• In another example, both the guest driver (e.g., 120 a) of the guest 110 and the hypervisor MMIO manager 150 of the hypervisor 145 may include matching logic such that, for example, “if general purpose register 160 a stores a ‘1,’ an additional parameter/address may be stored in general purpose register 160 b, 160 c, etc.” In practice, general purpose register 160 a may comprise a group of registers, not necessarily one register.
  • When the guest 110 attempts to execute the MMIO-based instruction by accessing an MMIO-based address, the guest 110 exits to the hypervisor 145. The hypervisor 145 (e.g., the hypervisor MMIO manager 150) receives control from the host CPU 135 and is provided by the host CPU 135 with the address that caused the exit to the hypervisor 145 and an indication from the host CPU 135 that the provided address that has caused an exit from the guest 110 to the hypervisor 145 was the result of the guest's attempt to execute a MMIO-based instruction. Based on the received indication, the hypervisor 145 (e.g., the hypervisor MMIO manager 150) determines that the exit is associated with the memory-mapped input-output (MMIO) instruction.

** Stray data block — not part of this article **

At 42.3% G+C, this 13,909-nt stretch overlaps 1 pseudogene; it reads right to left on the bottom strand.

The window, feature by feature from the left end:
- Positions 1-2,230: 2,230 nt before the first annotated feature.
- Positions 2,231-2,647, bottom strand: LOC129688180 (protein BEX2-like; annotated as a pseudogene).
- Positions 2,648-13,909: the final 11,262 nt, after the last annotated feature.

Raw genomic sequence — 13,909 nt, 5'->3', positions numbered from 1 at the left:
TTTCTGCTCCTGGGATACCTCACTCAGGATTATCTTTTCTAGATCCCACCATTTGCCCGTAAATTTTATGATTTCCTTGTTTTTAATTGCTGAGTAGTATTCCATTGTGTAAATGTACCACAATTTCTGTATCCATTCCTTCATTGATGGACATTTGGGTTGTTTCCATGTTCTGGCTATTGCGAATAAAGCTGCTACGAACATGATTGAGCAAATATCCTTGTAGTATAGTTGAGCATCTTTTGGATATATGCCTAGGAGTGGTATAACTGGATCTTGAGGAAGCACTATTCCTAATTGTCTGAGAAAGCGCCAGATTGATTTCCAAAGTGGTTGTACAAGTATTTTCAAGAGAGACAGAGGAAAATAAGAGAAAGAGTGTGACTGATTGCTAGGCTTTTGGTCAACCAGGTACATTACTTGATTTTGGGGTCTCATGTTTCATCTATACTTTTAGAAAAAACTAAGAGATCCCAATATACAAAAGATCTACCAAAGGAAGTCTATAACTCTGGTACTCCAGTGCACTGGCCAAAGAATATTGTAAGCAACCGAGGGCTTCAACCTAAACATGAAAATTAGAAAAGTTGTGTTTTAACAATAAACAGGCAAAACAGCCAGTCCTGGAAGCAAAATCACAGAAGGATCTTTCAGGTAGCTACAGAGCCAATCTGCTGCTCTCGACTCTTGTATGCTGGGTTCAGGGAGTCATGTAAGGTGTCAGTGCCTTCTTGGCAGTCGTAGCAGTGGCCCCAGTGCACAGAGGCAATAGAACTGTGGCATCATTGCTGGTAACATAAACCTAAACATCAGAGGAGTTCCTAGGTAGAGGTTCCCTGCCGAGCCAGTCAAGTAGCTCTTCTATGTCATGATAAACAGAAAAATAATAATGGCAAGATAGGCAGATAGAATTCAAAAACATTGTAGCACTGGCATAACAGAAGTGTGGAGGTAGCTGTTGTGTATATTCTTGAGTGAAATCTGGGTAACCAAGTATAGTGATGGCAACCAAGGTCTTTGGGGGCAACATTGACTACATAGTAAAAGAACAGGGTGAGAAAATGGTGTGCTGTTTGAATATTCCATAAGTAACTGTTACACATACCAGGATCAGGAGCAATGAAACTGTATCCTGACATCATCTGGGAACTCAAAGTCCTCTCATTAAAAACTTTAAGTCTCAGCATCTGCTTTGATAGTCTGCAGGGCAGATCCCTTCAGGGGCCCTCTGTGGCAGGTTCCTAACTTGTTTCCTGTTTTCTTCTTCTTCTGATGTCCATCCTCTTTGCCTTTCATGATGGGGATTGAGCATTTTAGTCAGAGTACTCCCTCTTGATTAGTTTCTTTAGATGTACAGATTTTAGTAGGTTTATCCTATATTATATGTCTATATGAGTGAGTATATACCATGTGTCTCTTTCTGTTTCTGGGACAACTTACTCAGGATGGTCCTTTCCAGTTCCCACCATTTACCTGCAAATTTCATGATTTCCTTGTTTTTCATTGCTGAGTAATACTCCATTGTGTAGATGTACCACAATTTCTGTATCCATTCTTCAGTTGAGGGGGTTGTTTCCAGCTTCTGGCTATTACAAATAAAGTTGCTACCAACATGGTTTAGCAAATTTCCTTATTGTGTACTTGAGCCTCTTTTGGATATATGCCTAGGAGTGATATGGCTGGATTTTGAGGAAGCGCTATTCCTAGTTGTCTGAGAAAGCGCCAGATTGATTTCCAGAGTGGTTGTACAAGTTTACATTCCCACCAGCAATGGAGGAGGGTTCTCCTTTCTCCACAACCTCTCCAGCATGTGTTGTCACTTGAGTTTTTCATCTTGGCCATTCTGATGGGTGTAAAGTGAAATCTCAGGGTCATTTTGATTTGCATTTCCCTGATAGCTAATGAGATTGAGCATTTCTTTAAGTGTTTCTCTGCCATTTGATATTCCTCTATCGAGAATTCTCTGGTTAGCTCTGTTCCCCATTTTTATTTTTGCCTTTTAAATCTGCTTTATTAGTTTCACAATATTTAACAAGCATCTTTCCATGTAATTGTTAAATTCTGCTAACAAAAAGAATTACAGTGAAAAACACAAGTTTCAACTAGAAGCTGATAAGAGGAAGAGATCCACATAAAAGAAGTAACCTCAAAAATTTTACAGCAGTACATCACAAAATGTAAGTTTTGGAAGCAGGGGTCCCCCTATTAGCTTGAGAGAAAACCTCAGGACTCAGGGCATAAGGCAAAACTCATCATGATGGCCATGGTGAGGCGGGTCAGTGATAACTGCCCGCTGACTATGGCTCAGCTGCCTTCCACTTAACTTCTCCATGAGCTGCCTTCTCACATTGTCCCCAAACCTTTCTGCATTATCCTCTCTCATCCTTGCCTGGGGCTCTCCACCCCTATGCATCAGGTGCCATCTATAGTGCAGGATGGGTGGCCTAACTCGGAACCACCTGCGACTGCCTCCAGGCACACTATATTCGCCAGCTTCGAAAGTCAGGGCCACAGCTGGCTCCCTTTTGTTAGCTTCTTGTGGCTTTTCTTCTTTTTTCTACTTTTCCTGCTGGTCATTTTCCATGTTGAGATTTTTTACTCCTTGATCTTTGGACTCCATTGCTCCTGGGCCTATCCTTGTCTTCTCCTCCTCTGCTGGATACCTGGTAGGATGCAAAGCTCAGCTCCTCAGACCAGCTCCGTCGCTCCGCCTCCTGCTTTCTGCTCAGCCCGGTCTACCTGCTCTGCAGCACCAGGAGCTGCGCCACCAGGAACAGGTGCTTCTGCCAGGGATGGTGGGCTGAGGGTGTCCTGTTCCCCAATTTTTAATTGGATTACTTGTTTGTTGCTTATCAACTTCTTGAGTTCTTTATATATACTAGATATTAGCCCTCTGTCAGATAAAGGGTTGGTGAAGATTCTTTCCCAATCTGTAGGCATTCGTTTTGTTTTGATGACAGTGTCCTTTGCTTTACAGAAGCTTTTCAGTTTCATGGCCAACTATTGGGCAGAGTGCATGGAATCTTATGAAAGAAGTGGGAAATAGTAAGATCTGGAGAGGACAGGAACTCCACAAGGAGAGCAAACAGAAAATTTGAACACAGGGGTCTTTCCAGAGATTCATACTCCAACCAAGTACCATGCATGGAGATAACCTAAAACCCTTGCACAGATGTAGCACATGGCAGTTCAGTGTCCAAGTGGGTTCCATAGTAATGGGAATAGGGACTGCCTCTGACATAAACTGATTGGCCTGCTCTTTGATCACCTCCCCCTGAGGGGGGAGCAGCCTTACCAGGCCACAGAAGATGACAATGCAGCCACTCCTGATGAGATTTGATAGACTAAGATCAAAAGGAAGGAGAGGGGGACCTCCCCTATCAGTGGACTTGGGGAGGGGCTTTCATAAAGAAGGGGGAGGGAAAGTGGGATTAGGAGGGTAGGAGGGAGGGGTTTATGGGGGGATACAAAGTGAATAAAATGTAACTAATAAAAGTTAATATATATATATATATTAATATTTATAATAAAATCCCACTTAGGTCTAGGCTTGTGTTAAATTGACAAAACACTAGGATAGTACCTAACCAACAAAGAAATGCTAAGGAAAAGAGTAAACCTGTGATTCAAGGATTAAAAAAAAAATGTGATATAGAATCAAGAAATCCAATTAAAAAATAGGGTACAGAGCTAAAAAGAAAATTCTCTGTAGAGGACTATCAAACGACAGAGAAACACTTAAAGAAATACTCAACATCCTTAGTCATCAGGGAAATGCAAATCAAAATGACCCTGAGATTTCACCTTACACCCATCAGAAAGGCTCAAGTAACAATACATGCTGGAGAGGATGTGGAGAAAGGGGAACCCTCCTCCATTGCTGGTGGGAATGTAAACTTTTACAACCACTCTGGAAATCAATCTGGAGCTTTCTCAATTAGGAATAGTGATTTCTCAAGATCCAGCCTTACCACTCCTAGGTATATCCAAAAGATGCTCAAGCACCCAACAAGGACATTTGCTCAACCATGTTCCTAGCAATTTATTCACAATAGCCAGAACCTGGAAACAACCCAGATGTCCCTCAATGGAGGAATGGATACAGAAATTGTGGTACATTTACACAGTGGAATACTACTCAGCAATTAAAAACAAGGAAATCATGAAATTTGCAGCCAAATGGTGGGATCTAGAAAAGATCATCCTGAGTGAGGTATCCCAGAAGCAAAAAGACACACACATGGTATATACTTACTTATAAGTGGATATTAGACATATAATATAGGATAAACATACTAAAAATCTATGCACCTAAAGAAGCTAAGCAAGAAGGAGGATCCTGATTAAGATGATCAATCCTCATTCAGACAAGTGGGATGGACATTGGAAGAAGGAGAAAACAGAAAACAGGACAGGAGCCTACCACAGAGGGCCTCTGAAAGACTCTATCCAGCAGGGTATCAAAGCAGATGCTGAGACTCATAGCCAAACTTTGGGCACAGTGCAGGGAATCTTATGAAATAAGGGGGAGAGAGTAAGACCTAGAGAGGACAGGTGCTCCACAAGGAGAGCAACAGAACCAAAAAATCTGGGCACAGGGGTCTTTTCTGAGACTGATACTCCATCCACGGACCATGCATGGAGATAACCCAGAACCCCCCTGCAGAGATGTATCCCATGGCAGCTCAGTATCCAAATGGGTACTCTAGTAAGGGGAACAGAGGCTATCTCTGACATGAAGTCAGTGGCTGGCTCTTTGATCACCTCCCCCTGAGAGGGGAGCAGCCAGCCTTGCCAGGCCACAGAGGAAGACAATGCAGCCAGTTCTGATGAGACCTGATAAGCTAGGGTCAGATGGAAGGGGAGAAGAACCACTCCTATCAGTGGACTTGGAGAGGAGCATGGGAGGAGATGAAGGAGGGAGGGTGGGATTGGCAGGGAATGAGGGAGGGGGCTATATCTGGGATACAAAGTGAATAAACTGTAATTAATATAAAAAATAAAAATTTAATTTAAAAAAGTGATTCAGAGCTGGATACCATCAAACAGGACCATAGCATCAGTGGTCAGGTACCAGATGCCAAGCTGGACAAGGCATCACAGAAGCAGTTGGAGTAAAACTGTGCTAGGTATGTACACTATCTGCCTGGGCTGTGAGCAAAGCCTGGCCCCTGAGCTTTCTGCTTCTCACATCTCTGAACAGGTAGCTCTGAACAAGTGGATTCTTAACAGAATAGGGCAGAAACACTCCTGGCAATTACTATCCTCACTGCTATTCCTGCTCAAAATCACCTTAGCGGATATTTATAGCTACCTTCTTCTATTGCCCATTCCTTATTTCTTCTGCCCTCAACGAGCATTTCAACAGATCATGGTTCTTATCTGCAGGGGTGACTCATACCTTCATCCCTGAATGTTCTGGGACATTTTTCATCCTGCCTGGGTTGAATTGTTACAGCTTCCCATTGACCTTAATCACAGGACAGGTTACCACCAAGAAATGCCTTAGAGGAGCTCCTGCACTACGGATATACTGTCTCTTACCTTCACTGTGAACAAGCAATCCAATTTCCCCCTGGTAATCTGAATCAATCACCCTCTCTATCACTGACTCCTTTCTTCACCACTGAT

• When a guest device driver (e.g., 120 a) of the guest 110 issues an instruction to perform an MMIO operation on a virtual device (e.g., 155 a) that causes an exit to the hypervisor 145 for the first time, the hypervisor 145 receives an indication of an exit from the guest 110 to the hypervisor 145 and the MMIO address that caused the exit to hypervisor 145.
  • Based on the indication, the hypervisor 145 invokes the hypervisor MMIO manager 150 with the MMIO address passed to the hypervisor MMIO manager 150 as an input parameter. The hypervisor MMIO manager 150 is configured to walk the guest page table 129 in the guest memory 125 to locate an entry that identifies a guest address associated with the MMIO address that caused the exit to the hypervisor 145. If an entry is found in the guest page table 128 to contain the MMIO address, the hypervisor MMIO manager 150 is configured to retrieve the corresponding guest address that the guest 110 intended to use, decode a corresponding instruction of the guest 110 referenced by the guest address to determine a type of operation that the guest 110 intended to execute, and determines a location of MMIO information. In an example, the location of information pertaining to the type of operation may be first an address of a general purpose register (e.g., 160 a).